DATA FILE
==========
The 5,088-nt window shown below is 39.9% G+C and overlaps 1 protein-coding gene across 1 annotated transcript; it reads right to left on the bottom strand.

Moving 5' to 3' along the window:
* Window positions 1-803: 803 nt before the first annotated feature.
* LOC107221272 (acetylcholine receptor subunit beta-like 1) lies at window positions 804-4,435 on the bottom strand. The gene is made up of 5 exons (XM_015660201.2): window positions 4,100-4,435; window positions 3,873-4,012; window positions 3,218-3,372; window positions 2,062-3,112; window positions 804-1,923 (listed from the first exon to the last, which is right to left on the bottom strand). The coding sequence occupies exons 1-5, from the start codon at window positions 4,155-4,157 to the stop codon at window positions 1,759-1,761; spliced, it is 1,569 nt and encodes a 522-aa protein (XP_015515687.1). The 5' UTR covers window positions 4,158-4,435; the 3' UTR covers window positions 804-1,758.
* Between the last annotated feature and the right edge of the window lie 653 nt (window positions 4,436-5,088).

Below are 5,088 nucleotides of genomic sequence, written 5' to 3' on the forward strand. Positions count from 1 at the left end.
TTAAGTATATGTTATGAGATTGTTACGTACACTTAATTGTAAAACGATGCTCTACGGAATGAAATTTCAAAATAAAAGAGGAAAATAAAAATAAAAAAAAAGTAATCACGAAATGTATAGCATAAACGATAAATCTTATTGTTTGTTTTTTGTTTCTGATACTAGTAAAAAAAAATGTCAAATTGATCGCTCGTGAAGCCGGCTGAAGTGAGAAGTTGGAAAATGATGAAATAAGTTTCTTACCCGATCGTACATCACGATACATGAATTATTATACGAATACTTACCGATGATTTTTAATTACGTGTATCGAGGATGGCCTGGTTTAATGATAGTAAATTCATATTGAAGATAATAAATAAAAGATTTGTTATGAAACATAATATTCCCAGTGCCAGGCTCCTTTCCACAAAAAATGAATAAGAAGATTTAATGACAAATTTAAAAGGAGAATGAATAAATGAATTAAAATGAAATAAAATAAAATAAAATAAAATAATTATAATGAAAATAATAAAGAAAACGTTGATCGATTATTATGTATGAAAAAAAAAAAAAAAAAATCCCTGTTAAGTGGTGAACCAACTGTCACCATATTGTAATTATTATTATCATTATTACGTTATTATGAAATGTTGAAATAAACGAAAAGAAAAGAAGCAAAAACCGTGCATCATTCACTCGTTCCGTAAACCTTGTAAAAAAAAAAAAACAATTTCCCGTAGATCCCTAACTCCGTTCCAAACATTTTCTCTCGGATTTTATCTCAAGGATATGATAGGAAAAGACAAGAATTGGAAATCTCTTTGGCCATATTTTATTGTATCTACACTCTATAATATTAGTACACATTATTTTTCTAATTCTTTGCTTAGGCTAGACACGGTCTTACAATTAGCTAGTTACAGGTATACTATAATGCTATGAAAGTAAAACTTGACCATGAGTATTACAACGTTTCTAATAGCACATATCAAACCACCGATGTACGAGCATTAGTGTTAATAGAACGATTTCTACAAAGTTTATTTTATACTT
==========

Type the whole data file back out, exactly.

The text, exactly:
The 5,088-nt window shown below is 39.9% G+C and overlaps 1 protein-coding gene across 1 annotated transcript; it reads right to left on the bottom strand.

Moving 5' to 3' along the window:
* Window positions 1-803: 803 nt before the first annotated feature.
* LOC107221272 (acetylcholine receptor subunit beta-like 1) lies at window positions 804-4,435 on the bottom strand. The gene is made up of 5 exons (XM_015660201.2): window positions 4,100-4,435; window positions 3,873-4,012; window positions 3,218-3,372; window positions 2,062-3,112; window positions 804-1,923 (listed from the first exon to the last, which is right to left on the bottom strand). The coding sequence occupies exons 1-5, from the start codon at window positions 4,155-4,157 to the stop codon at window positions 1,759-1,761; spliced, it is 1,569 nt and encodes a 522-aa protein (XP_015515687.1). The 5' UTR covers window positions 4,158-4,435; the 3' UTR covers window positions 804-1,758.
* Between the last annotated feature and the right edge of the window lie 653 nt (window positions 4,436-5,088).

Below are 5,088 nucleotides of genomic sequence, written 5' to 3' on the forward strand. Positions count from 1 at the left end.
TTAAGTATATGTTATGAGATTGTTACGTACACTTAATTGTAAAACGATGCTCTACGGAATGAAATTTCAAAATAAAAGAGGAAAATAAAAATAAAAAAAAAGTAATCACGAAATGTATAGCATAAACGATAAATCTTATTGTTTGTTTTTTGTTTCTGATACTAGTAAAAAAAAATGTCAAATTGATCGCTCGTGAAGCCGGCTGAAGTGAGAAGTTGGAAAATGATGAAATAAGTTTCTTACCCGATCGTACATCACGATACATGAATTATTATACGAATACTTACCGATGATTTTTAATTACGTGTATCGAGGATGGCCTGGTTTAATGATAGTAAATTCATATTGAAGATAATAAATAAAAGATTTGTTATGAAACATAATATTCCCAGTGCCAGGCTCCTTTCCACAAAAAATGAATAAGAAGATTTAATGACAAATTTAAAAGGAGAATGAATAAATGAATTAAAATGAAATAAAATAAAATAAAATAAAATAATTATAATGAAAATAATAAAGAAAACGTTGATCGATTATTATGTATGAAAAAAAAAAAAAAAAAATCCCTGTTAAGTGGTGAACCAACTGTCACCATATTGTAATTATTATTATCATTATTACGTTATTATGAAATGTTGAAATAAACGAAAAGAAAAGAAGCAAAAACCGTGCATCATTCACTCGTTCCGTAAACCTTGTAAAAAAAAAAAAACAATTTCCCGTAGATCCCTAACTCCGTTCCAAACATTTTCTCTCGGATTTTATCTCAAGGATATGATAGGAAAAGACAAGAATTGGAAATCTCTTTGGCCATATTTTATTGTATCTACACTCTATAATATTAGTACACATTATTTTTCTAATTCTTTGCTTAGGCTAGACACGGTCTTACAATTAGCTAGTTACAGGTATACTATAATGCTATGAAAGTAAAACTTGACCATGAGTATTACAACGTTTCTAATAGCACATATCAAACCACCGATGTACGAGCATTAGTGTTAATAGAACGATTTCTACAAAGTTTATTTTATACTT